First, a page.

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5 Tiny Mistakes Even The Best Employees Make When Leaving A Job | Bridget Baisch

5 Tiny Mistakes Even The Best Employees Make When Leaving A Job | Bridget Baisch
5 Tiny Mistakes Even The Best Employees Make When Leaving A Job | Bridget Baisch


You’ve done it! You’ve decided to resign from your current position. Cheers to you and your new awesome opportunity! When you figure out your reasons to leave a job, here come the tough parts: giving your notice and working through your remaining weeks with confidence and grace. So easy! For some, maybe it’s easy but if a soap opera plays nonstop in your head the moment you accept the new gig, then I have some tidbits on how to quit a job that you’ll find helpful.

Here are 5 tiny mistakes even the best employees make when leaving a job:

1. Don’t give a long (or short) notice

Do your research and give an appropriate notice for your role. We all understand why giving too short of a notice is not recommended and I’m here to tell you that going the other way isn’t a smart move either. It’s not about what the organization/team “deserves” either as revenge or as a gift. If you have a lot of responsibilities and are a caring person, it’s understandable that you’d want to “do the right thing” but the right thing is different for everyone, including your boss and teammates.

It’s often said that the road to heck is paved with good intentions and you will be creating your version that you cannot control for a duration longer than necessary which you chose. Breaking up is hard to do and prolonging it is not a solution. It may seem noble and people may even tell you that but that will be short-lived. Here’s a plan for success:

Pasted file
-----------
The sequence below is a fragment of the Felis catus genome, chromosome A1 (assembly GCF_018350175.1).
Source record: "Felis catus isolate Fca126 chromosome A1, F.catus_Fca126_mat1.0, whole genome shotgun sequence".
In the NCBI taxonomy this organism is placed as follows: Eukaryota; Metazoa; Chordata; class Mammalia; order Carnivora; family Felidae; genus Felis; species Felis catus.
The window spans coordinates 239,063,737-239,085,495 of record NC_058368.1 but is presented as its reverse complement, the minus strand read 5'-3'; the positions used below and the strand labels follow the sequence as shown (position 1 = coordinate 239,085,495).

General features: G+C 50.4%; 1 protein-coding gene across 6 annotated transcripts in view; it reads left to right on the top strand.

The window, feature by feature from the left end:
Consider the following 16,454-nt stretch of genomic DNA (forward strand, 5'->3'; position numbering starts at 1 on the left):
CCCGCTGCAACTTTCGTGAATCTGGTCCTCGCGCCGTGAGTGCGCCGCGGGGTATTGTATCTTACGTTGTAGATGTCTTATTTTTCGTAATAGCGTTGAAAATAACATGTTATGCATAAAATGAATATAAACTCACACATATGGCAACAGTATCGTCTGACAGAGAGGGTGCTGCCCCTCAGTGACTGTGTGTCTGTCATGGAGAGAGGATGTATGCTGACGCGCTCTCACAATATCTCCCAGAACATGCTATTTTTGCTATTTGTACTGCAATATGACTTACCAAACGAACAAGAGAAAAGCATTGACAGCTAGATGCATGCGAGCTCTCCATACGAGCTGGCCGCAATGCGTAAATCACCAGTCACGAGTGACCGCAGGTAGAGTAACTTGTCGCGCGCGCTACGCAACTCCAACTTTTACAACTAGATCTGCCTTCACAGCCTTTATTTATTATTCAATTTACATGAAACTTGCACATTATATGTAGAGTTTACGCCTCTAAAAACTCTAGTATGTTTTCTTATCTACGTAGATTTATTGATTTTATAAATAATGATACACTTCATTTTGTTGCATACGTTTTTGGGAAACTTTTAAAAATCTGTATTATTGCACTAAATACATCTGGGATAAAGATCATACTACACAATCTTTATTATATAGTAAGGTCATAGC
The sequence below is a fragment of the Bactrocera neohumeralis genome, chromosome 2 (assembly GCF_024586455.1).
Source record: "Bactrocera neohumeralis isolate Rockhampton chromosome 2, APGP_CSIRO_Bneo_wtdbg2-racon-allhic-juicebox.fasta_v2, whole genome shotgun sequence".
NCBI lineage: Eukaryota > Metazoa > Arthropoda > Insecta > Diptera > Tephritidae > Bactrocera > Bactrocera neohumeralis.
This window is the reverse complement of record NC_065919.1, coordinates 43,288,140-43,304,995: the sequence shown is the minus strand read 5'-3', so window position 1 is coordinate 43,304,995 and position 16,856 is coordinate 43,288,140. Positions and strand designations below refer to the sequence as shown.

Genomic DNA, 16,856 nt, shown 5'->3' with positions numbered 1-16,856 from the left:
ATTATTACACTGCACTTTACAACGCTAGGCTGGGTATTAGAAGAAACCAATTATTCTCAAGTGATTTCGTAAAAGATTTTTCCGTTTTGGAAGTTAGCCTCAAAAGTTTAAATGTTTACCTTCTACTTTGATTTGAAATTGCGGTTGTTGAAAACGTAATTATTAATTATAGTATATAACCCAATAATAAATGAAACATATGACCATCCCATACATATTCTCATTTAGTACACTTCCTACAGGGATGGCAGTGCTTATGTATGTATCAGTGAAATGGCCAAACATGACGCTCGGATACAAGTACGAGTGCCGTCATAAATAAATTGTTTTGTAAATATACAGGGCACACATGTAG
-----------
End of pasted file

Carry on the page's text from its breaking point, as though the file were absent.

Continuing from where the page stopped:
• Do the research for industry, role, and tenure.
  • Share your timeline with 3 trusted people and at least one must be a colleague.
  • Listen to your trusted circle even if your heart aches a little.
  • Resign.

RELATED: 3 Ways Your Body Is Telling You It’s Time To Quit Your Job

2. Don’t be naive

Be prepared for all kinds of reactions from everyone. Change is hard and people often take it personally. You can’t control others but you must control yourself and your reactions. There will be people who drop you like a hot potato. Others will try to give you bad work. Some will use shame and guilt. And there will be those who try and degrade your reputation.

These actions say everything about them and nothing about you unless you take it personally for more than a moment and react, emotionally. My mom always said, “Kill ‘em with kindness” and those are wise words to follow. Having compassion for people who don’t treat you well is difficult. Even if you cannot be kind at least be professional and don’t shy away from standing up for your good name — just be sure you can hold your head high about your tone and words.  I always liked to see these experiences as ways of weeding people out of my life who initially looked like a sweet flower but then turned into a picker plant.

3. Don’t get bitter

Do great things and be your best. Ever heard of “short-timer syndrome?” With coworkers taking things personally and lashing out, it would be easy to justify slacking off or withdrawing but how will you feel? Why be miserable during your last weeks on the job? Many people will want one last conversation with you and you may even have real work to finish or turn over. 



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